Lucid Motors Reveals Their Tesla-Killer—But Is it, Really?

15 Dec

Lucid Air

The stench of “mobility” was pierced today, as California-based Lucid Motors revealed the Air, a stunning $100,000+ electric sedan hailed as a “Tesla-killer.”

But is it?

The answer is no, because the Lucid Air is deliberately in a class of its own.

First, the Lucid Motors Air is gorgeous. For the first time since the release of the Tesla Model S, we have a clean-sheet design for an electric sedan that doesn’t include stupid neon green or blue accents to indicate environmental cred. The Air isn’t some Wall-E inspired, emasculatory blob on wheels penned by the guy from The Kooples. Primed by last year’s stillborn Faraday reveal, I walked into the Lucid event ready for disappointment, but when the spotlights fell upon the Air I joined the crowd of reporters quietly mouthing “Yeeeeeeees.”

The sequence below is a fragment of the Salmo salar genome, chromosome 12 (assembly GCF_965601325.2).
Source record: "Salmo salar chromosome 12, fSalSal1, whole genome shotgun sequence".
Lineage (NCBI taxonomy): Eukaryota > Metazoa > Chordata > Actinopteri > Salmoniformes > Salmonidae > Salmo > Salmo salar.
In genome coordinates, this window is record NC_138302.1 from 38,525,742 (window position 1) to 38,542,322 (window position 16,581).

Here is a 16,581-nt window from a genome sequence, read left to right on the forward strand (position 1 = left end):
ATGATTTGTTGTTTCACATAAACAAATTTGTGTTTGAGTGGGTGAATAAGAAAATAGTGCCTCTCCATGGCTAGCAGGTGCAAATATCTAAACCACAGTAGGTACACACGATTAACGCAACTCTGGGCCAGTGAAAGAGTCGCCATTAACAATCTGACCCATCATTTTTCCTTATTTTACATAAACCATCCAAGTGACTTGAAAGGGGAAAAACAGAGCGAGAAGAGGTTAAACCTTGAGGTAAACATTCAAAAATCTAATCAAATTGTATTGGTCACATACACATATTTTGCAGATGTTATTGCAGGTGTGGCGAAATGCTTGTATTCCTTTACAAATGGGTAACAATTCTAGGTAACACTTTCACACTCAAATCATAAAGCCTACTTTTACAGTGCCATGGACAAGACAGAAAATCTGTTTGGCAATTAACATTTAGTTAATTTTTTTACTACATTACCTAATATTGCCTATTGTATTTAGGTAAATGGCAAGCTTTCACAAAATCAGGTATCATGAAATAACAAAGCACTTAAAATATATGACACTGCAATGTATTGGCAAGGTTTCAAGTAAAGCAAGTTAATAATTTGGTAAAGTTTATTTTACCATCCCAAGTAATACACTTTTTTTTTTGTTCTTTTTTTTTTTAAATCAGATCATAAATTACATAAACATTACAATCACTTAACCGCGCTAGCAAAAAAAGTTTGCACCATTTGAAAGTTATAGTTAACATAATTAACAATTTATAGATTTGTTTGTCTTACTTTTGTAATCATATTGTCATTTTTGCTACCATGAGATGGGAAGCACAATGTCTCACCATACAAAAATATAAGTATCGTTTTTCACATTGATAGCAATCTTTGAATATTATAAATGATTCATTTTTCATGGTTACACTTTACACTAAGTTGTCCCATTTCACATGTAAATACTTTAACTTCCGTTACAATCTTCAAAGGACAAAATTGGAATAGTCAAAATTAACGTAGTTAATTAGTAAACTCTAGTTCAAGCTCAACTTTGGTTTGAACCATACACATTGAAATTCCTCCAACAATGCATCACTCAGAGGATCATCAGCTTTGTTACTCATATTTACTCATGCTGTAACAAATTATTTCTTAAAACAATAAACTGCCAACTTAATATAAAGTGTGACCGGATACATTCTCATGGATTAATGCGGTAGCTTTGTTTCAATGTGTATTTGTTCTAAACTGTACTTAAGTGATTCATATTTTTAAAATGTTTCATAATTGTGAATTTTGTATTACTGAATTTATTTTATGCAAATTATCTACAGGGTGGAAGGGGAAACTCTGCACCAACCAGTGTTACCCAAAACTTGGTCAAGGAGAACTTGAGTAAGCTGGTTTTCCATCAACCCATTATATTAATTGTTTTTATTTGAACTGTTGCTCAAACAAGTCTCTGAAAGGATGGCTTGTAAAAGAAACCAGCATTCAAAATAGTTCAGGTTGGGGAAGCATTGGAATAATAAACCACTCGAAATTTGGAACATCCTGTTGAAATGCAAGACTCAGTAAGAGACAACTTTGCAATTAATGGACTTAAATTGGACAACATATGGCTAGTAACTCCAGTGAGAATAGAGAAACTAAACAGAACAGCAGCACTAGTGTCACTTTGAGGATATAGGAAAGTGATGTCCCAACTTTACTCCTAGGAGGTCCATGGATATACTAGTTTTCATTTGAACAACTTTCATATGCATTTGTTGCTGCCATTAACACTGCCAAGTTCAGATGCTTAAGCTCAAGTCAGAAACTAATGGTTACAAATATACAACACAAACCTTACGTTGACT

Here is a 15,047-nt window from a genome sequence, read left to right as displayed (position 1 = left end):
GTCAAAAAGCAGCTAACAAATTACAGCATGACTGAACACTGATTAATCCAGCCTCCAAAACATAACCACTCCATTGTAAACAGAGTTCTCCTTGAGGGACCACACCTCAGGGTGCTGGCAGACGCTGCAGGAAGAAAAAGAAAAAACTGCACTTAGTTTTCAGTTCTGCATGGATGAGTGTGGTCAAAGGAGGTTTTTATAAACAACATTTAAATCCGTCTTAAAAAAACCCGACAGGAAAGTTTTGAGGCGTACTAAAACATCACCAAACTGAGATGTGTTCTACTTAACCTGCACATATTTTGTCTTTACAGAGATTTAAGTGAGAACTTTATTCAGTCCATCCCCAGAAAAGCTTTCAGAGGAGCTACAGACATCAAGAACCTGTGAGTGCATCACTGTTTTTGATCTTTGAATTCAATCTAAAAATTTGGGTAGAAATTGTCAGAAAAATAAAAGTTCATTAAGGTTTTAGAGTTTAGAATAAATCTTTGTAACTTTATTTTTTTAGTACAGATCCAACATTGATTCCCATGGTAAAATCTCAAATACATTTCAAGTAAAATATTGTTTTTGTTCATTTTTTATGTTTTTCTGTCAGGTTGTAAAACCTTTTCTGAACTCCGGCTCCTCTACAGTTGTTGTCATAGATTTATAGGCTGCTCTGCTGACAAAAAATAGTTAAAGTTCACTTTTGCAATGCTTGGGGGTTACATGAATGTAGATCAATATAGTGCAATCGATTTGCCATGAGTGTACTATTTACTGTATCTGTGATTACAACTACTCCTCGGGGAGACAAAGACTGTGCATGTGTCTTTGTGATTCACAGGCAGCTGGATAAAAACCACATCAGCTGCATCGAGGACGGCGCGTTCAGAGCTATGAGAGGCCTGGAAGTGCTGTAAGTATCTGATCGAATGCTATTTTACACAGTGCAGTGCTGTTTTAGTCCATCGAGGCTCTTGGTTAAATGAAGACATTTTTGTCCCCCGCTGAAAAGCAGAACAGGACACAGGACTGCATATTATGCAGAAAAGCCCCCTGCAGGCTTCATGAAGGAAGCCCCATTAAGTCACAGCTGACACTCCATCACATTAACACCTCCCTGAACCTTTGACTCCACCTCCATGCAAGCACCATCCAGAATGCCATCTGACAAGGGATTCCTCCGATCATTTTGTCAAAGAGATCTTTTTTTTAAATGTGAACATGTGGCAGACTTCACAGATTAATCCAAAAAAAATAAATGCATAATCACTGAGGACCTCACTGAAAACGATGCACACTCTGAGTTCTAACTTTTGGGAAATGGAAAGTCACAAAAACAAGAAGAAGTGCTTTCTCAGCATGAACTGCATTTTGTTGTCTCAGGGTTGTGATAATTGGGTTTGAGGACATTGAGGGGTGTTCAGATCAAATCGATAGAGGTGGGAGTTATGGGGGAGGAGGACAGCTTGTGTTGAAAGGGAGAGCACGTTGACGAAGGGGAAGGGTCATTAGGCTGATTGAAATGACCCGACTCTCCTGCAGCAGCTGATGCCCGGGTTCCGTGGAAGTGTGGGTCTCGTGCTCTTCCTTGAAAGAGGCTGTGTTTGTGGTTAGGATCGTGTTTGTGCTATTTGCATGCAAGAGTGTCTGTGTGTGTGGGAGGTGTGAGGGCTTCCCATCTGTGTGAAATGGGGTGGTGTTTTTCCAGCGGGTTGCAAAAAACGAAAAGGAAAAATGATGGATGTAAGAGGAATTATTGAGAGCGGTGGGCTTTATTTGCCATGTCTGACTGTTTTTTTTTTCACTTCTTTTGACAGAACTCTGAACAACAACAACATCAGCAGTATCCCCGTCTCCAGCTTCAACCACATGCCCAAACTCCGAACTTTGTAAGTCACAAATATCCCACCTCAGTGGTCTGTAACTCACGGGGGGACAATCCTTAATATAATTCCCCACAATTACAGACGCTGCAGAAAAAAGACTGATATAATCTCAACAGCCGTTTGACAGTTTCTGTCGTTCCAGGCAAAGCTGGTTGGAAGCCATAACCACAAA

Lucid’s “luxury mobility” messaging may resemble Tesla’s, but that’s only because Musk was first to recognize the hinges upon which a startup car company must swing: 1.) you must launch with a premium product; 2.) electrification, connectivity, and autonomy will be ubiquitous.

With the Air, Lucid wisely chose to one-up Tesla, not by trying to build a better Model S, but by moving “luxury mobility” even further upmarket. The top-of-the-line Air is targeted at the Model S customer who wants more interior space and luxury, doesn’t want an SUV, and is willing to spend $160,000—or approximately 10 percent more than a loaded Model X.

Read the rest over at The Drive

Autonocast: The First Podcast Dedicated To Self-Driving Cars

26 Oct

 

autonocast

Autonocast, the first ever podcast solely dedicated to Self-Driving Cars, has launched. Four episodes in, host Damon Lavrinc has so far tempered the heated opinions of Ed Neidermeyer and myself as we debate all things autonomous.

I suggest tuning in weekly to hear what Damon and his guests have to say.

Episode #1: Alex, Damon, and Ed sit down to discuss the fed’s new guidance on automated vehicles